Friday, May 04, 2012

Interview With Rudolfo Anaya

It’s been a great week here on La Bloga as we celebrate Rudolfo Anaya and Bless Me, Ultima. If you have not yet read all the posts about Anaya, beginning on April 28, go on over to our archives and scroll through each day. I promise you will discover some terrific information about the author and his book, as well as other related topics such as the writing process, inspiration, literary identity, cultural icons, and much more.

Today, we hear from the man himself. La Bloga proudly presents a short interview with Mr. Anaya that he graciously contributed to La Bloga. Again, some wonderful insights and observations.

But first, here’s a little background about Mr. Anaya. This information is taken from Latino Writers and Journalists by Jamie Martinez Wood (Facts on File, 2007.)

Rudolfo Alfonso Anaya was born in 1937 in the rural village of Las Pasturas, New Mexico, to Martín and Rafaelita Mares Anaya. His father came from a family of cattle workers and sheepherders, and his mother’s family were farmers. Anaya was the fifth of seven children. Spanish was spoken at home and Anaya did not learn English until he started school. When Anaya was a small child, his family moved to Santa Rosa, New Mexico. For 14 years, Rudolfo lived a country boy’s life. He roamed the llano and fished and swam in the Pecos River.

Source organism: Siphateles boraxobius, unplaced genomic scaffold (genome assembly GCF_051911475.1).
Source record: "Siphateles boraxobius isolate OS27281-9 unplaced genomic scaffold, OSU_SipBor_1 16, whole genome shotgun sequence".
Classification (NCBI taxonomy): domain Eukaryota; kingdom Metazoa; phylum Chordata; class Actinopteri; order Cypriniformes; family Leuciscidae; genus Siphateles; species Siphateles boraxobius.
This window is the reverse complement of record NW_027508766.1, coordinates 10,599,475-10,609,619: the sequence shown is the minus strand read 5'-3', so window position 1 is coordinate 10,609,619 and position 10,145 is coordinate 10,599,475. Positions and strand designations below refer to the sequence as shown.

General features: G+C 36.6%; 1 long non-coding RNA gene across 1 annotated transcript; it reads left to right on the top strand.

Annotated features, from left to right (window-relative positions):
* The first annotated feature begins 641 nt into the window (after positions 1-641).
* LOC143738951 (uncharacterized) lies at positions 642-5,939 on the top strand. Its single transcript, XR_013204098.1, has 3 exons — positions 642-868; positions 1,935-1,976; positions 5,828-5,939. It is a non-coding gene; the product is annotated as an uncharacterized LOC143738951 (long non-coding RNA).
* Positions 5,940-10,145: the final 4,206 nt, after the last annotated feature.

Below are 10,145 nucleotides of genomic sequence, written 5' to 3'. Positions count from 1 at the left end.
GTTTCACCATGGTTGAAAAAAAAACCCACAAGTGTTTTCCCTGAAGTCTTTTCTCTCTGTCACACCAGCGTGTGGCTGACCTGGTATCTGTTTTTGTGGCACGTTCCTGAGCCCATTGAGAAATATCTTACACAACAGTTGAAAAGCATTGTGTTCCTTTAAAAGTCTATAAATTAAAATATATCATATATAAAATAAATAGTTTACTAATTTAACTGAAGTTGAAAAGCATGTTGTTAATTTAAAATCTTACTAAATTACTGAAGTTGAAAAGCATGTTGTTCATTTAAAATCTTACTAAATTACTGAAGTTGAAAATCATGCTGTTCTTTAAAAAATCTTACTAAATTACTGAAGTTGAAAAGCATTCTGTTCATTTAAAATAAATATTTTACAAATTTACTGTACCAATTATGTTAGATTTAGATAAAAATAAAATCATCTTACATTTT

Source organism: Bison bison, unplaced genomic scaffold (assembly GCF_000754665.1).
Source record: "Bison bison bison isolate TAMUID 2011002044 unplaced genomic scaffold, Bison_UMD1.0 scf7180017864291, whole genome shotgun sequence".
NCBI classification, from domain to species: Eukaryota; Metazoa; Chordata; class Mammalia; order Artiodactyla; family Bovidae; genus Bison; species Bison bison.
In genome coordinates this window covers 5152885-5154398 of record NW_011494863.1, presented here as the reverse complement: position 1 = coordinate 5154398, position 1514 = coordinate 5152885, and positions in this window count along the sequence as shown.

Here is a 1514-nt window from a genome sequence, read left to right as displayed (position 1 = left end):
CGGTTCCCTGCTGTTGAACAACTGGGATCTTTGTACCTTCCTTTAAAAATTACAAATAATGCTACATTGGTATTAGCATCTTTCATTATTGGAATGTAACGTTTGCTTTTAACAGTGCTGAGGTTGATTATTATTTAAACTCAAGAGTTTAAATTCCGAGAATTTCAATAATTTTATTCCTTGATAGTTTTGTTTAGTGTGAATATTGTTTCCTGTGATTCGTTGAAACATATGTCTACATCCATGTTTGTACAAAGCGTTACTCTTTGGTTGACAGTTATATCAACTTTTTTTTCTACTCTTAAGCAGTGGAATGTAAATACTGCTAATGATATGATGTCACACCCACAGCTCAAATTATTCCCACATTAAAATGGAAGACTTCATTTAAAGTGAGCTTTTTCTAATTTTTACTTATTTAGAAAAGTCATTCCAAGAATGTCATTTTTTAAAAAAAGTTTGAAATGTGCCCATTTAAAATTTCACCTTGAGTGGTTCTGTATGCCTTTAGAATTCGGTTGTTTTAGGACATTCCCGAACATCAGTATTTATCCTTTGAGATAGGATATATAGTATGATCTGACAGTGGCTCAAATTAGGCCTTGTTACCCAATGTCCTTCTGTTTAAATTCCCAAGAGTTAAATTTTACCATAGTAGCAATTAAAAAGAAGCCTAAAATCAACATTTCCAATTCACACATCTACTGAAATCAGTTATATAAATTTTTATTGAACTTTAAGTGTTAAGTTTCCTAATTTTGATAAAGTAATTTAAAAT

In 1952, the family relocated to Albuquerque,  New Mexico, where Rudolfo was exposed to cultural and ethnic diversity, racism, and prejudice.  When he was 16 years old, while swimming with friends in an irrigation ditch, Anaya broke two vertebrae in his neck. This near-death experience altered his life. The incident later became the seed for his third novel, Tortuga, which many consider to be Anaya’s most complete and accomplished work.

Anaya graduated from the University of New Mexico in 1963 with a degree in English. After college,  Anaya worked as a public school teacher until he secured a faculty position at the University of New Mexico. In 1966, he married Patricia Lawless, who would serve as his editor. She encouraged him to pursue his literary endeavors.

Over a period of several years, he completed his first novel, Bless Me, Ultima. Several publishing houses rejected the novel before Quinto Sol Publications published it in 1972. Bless Me, Ultima won the prestigious Premio Quinto Sol award. As we all know, it is now considered a classic.

Anaya followed Bless Me, Ultima with Heart of Aztlan (1978) and Tortuga (1979), forming an essential Chicano Literature trilogy.

Today, Mr. Anaya is retired from the University of New Mexico as Professor Emeritus. He continues to write, and he stays active in the issues and events of his community.

Manuel Ramos:    Congratulations again on the 40th anniversary of Bless Me, Ultima. Quite an achievement, of course. Is there one (or several) things about that book that perhaps are not common knowledge or maybe fully understood?

Rudolfo Anaya:       So many reviews about the novel there's not much I can share. I do see recurring images of the scenes I wrote that I took from real life. I see very clearly the event, the day, the lake and how the sun shone the day Florence drowned. I see other scenes. All writers are blessed/cursed with these patterns in memory.